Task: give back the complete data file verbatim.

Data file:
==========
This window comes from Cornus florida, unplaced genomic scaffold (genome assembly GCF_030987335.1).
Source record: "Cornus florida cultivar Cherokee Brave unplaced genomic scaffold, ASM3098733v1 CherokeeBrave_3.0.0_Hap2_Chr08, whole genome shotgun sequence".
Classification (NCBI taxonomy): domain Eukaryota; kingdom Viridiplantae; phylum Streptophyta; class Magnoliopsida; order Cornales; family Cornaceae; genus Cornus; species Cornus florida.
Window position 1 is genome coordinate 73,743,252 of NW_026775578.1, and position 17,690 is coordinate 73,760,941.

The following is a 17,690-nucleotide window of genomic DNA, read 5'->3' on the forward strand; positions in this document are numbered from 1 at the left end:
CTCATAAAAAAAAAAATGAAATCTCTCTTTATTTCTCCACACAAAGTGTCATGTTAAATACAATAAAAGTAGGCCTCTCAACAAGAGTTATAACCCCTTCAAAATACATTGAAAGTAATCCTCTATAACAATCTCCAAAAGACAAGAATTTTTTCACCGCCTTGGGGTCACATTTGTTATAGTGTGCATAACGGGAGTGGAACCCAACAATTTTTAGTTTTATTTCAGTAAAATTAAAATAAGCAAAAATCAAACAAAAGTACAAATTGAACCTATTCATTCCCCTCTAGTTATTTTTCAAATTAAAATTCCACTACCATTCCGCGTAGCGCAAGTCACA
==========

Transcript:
This window comes from Cornus florida, unplaced genomic scaffold (genome assembly GCF_030987335.1).
Source record: "Cornus florida cultivar Cherokee Brave unplaced genomic scaffold, ASM3098733v1 CherokeeBrave_3.0.0_Hap2_Chr08, whole genome shotgun sequence".
Classification (NCBI taxonomy): domain Eukaryota; kingdom Viridiplantae; phylum Streptophyta; class Magnoliopsida; order Cornales; family Cornaceae; genus Cornus; species Cornus florida.
Window position 1 is genome coordinate 73,743,252 of NW_026775578.1, and position 17,690 is coordinate 73,760,941.

The following is a 17,690-nucleotide window of genomic DNA, read 5'->3' on the forward strand; positions in this document are numbered from 1 at the left end:
CTCATAAAAAAAAAAATGAAATCTCTCTTTATTTCTCCACACAAAGTGTCATGTTAAATACAATAAAAGTAGGCCTCTCAACAAGAGTTATAACCCCTTCAAAATACATTGAAAGTAATCCTCTATAACAATCTCCAAAAGACAAGAATTTTTTCACCGCCTTGGGGTCACATTTGTTATAGTGTGCATAACGGGAGTGGAACCCAACAATTTTTAGTTTTATTTCAGTAAAATTAAAATAAGCAAAAATCAAACAAAAGTACAAATTGAACCTATTCATTCCCCTCTAGTTATTTTTCAAATTAAAATTCCACTACCATTCCGCGTAGCGCAAGTCACA